'Flexi-boarding' on the rise as pupils stay overnight at school following after hours extra-curricular activities
7th May 2019
Nick Wergan, headmaster at Steyning Grammar School in west Sussex and chair of the Boarding Schools Association (BSA), has said that there has been a growth in the number of pupils opting to stay over night at school from time to time.
“The trend of the growth is in flexi-boarding,” he said. “This is not boarding for an entire term, it is maybe a weekly boarder, or staying on certain nights during the week.”
The BSA represents the UK’s leading boarding schools including Eton College, Harrow School and Winchester College.
He said that flexi-boarding is a particularly popular option for children are staying late at school for an extra-curricular pursuit, whether it’s a debating club, a sports match or a zumba class.
While students whose families live overseas are more likely to be enrolled as full-time boarders, British parents are more likely to be interested in the flexi-boarding option, he said.
The proportion of weekly and flexi-boarders has increased for the past consecutive years, according to the Independent Schools Council annual census.
In 2016, 15.7 per cent of boarders were weekly or flexi boarders, which has now risen to 17.9 per cent.
Schools to be held accountable for exam results of excluded pupils, new report says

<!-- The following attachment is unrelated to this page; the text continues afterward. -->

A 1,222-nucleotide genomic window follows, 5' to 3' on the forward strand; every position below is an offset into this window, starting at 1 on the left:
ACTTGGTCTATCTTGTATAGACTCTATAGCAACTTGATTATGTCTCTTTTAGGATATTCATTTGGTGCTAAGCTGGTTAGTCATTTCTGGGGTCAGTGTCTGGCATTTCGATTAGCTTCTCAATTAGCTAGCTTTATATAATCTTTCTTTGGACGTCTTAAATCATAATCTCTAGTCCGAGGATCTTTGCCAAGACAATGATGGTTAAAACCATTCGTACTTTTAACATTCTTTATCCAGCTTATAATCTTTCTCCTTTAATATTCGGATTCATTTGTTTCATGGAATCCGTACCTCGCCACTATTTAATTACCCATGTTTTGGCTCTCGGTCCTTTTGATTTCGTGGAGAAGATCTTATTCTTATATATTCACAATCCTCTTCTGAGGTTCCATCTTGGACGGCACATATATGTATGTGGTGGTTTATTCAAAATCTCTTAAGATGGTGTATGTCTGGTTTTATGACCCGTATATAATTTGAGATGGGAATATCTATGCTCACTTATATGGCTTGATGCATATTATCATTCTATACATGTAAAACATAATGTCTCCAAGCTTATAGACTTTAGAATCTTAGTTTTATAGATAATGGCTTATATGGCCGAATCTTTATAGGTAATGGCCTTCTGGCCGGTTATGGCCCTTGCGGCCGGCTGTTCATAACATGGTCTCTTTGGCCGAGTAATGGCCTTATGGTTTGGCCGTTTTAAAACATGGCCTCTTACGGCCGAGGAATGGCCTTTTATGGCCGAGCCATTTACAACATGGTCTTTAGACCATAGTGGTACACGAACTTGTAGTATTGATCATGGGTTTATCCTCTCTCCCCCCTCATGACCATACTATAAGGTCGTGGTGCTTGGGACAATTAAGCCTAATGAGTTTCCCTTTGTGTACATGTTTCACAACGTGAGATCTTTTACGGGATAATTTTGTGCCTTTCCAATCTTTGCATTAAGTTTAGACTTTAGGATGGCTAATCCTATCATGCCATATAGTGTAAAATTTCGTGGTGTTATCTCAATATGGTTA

Headteachers will be accountable for the exam results of students they exclude under a government shakeup aimed at reducing school expulsions.
Damian Hinds, the education secretary, admitted the number of exclusions was too high as he endorsed a long-awaited report by former children's minister Edward Timpson into the thousands of pupils disappearing from school registers.
Mr Hinds pledged to implement dozens of recommendations from the report, which includes forcing schools to find alternative places for excluded pupils.
The move would also see excluded pupils counted in school league tables to eliminate "off-rolling", the controversial practice of removing weaker or more difficult students from the school register without formal expulsion in order to bolster results.
Permanent exclusions have risen by 40 per cent in just three years amid fears that excluded pupils are at increased risk of being drawn into knife crime.